Meanwhile, a House panel is expected Friday to consider a bill that’s a revised version of legislation the committee already passed. Details of the revision were not available late Thursday.

Adding fuel to the debate is a new media ad campaign called Save Georgia Healthcare, which advocates for defeat of the CON overhauls. Hospital association leaders told GHN that they were not involved in the commercials, which blast “profiteers’’ in health care. “Don’t kill Georgia’s local hospitals,’’ the ad says.

Georgia Hospital Association executive Ethan James said he has ‘’no knowledge’’ of who is behind the campaign. Monty Veazey of the Georgia Alliance of Community Hospitals said “they didn’t go through the Alliance to do that.’’

“I think we need to do an ad buy,’’ Veazey added. ”I think consumers are confused.”

Industry officials, meanwhile, told GHN that they believe the ad campaign cost $2 million, and that major non-profit hospital systems raised money for it.

WellStar Health System, a nonprofit Marietta-based organization, said late Thursday it participated in the campaign.

In a statement, WellStar’s David Preston said, “We have a duty to communicate with Georgians about how this legislation will negatively affect their families. Repeal of CON would cripple or close hospitals all over Georgia that provide a community’s only access point for emergency rooms, trauma care, burn centers and high-risk neonatal units and many other critical care services. Those services disappear for everyone – insured, underinsured and uninsured alike – if hospitals lose critical revenue streams to for-profit providers that have no obligation to provide charity care or unprofitable procedures, as hospitals do every minute of every day.”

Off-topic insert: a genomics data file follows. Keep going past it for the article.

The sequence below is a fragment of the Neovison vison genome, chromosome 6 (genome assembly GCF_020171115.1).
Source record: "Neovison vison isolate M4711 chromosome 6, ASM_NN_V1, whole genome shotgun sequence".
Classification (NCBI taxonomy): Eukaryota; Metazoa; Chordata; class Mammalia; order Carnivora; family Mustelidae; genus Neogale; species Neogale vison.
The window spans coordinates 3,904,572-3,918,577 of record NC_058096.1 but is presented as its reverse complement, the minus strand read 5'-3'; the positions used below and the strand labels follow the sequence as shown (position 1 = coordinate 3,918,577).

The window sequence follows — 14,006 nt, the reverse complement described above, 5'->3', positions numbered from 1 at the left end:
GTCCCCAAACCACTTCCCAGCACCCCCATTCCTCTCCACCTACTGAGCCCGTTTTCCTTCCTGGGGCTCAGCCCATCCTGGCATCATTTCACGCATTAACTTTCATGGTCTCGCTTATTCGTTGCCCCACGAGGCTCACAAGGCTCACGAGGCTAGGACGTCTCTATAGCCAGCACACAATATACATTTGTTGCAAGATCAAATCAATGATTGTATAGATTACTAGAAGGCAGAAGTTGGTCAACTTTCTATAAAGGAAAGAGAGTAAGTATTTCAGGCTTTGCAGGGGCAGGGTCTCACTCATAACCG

During the past few General Assembly sessions, hospital groups have successfully bottled up CON changes and prevented their passage. There were signs for months that this year’s session might be different, but now passage of any changes is uncertain.

In other health care news, the House passed legislation by a 147-19 vote to extend the hospital ‘’provider fee.’’ The hospital payment program, which draws extra federal funding, fills nearly a $1 billion hole annually in the state Medicaid budget.


The program is scheduled to “sunset” (expire automatically) next year. The legislation, sponsored by Rep. Jodi Lott (R-Evans), would extend that date to 2025.

Medicaid covers nearly 2 million Georgians, roughly one-fifth of the state’s population.

Also, a House bill was introduced to create a mental health commission in Georgia.

The commission would review mental health services and facilities; the role of education in treating these conditions;  how mental health issues affect the court system and prisons; professional workforce shortages; and general access to services.

Jewell Gooding, executive director of Mental Health America of Georgia, said about half of Georgians with mental illness don’t seek treatment.


“Barriers to access include insurance, transportation, provider shortages and stigma throughout the state,’’ Gooding said. “ We hope that this commission is an opportunity to address some of the barriers and challenges associated with that statistic.’’